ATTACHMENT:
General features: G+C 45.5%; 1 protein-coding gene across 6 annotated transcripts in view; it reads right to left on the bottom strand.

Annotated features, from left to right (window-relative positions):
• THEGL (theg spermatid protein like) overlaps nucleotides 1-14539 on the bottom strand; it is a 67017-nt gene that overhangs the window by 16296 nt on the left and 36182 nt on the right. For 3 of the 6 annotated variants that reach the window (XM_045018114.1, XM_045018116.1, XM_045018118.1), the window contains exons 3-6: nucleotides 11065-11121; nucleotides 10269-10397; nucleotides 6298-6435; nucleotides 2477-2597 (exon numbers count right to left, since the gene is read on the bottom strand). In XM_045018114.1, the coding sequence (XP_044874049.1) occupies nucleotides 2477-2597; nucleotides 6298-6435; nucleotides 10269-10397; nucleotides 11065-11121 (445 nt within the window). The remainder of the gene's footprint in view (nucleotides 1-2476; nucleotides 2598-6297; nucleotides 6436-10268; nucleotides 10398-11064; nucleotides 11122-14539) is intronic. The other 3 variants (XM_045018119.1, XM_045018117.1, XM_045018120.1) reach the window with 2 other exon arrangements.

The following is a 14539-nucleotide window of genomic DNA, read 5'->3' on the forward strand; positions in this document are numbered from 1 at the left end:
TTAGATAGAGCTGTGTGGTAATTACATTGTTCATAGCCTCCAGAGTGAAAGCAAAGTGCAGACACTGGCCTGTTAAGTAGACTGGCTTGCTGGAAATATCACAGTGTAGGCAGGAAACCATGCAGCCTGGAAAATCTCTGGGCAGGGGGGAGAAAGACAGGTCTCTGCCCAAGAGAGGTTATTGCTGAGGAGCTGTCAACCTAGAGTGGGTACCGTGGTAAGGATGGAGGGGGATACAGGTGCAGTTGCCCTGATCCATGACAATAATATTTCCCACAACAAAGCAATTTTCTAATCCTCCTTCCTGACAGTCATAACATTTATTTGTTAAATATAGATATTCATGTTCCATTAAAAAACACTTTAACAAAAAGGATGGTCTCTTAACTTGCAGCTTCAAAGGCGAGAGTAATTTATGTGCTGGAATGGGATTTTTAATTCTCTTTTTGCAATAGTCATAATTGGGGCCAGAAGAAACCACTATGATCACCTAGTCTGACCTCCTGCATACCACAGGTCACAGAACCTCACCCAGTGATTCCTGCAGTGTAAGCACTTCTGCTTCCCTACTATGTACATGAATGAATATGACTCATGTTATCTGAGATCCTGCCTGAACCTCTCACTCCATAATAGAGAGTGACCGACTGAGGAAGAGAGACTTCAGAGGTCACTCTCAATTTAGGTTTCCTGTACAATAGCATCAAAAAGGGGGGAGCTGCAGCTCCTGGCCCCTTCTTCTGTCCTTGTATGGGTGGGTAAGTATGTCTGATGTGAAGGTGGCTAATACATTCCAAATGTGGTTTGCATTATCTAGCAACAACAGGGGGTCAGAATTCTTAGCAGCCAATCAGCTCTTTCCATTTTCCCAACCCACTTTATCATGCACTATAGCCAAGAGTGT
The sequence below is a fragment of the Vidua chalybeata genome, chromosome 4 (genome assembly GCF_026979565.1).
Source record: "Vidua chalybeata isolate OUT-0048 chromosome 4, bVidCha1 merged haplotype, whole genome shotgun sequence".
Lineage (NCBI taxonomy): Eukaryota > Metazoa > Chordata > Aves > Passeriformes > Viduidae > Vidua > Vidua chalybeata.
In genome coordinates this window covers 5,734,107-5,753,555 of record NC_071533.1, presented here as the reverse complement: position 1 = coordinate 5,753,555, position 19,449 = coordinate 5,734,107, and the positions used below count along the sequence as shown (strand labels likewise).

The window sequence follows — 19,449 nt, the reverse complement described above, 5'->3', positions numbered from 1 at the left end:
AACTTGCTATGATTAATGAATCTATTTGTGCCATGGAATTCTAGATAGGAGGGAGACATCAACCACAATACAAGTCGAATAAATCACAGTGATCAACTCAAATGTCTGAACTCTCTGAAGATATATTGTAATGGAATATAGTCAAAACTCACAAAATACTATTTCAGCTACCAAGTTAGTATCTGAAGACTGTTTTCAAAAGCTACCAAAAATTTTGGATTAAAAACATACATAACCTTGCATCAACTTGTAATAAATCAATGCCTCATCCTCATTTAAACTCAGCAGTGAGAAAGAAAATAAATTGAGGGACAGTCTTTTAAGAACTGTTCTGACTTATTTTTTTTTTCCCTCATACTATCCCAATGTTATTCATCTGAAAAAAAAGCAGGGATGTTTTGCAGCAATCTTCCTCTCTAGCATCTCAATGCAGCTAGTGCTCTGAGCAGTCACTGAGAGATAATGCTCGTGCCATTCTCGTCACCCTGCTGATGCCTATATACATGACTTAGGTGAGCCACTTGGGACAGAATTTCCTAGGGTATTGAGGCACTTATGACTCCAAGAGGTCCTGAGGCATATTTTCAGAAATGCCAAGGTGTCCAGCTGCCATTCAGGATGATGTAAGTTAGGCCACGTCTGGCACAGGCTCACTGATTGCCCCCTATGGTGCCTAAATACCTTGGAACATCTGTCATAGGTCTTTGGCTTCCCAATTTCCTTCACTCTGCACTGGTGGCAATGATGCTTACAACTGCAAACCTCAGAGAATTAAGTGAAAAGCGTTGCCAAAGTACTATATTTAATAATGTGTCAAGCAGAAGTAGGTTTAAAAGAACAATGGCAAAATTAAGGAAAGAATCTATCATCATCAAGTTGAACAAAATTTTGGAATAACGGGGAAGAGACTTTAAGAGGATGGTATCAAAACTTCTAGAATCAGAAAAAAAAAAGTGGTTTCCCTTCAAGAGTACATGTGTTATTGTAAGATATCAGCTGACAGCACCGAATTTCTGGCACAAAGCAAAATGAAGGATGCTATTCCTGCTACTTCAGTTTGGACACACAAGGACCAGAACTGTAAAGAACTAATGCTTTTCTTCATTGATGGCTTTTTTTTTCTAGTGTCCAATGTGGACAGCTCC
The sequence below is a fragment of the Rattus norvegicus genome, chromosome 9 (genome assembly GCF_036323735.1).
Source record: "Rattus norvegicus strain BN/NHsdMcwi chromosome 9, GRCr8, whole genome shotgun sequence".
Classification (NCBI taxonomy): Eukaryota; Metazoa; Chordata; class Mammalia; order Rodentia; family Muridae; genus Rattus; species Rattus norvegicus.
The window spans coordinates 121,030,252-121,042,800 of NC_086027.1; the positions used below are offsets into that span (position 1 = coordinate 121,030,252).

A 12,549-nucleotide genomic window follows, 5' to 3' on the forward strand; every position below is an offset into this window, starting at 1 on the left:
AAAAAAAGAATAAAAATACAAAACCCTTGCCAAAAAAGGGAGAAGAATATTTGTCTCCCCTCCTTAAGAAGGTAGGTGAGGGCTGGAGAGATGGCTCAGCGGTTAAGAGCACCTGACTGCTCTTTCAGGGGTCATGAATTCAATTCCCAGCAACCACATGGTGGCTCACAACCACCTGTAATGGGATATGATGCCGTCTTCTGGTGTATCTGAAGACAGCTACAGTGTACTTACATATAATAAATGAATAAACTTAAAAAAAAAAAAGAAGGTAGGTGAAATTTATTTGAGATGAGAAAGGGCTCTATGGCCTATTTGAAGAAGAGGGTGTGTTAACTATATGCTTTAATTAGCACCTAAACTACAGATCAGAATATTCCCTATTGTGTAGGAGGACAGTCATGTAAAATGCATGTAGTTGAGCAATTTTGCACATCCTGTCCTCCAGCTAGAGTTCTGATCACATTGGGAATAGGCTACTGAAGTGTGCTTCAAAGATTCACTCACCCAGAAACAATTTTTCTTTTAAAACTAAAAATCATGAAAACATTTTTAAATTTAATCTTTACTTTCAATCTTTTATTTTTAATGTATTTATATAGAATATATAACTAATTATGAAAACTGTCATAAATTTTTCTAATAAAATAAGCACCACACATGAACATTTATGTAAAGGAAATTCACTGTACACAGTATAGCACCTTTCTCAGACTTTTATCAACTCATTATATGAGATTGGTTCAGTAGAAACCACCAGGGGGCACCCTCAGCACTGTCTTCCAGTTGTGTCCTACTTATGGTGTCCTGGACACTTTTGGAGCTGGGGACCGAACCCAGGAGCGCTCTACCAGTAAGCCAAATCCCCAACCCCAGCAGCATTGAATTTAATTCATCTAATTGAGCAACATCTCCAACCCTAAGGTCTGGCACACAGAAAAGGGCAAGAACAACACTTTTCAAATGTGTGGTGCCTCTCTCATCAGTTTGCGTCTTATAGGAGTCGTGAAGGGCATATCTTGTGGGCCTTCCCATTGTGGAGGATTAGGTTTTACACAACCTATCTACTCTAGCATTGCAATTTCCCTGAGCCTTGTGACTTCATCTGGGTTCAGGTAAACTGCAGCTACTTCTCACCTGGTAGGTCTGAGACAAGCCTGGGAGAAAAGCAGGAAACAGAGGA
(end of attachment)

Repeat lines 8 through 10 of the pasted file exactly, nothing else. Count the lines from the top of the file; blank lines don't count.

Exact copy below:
Lineage (NCBI taxonomy): Eukaryota > Metazoa > Chordata > Aves > Passeriformes > Viduidae > Vidua > Vidua chalybeata.
In genome coordinates this window covers 5,734,107-5,753,555 of record NC_071533.1, presented here as the reverse complement: position 1 = coordinate 5,753,555, position 19,449 = coordinate 5,734,107, and the positions used below count along the sequence as shown (strand labels likewise).

The window sequence follows — 19,449 nt, the reverse complement described above, 5'->3', positions numbered from 1 at the left end: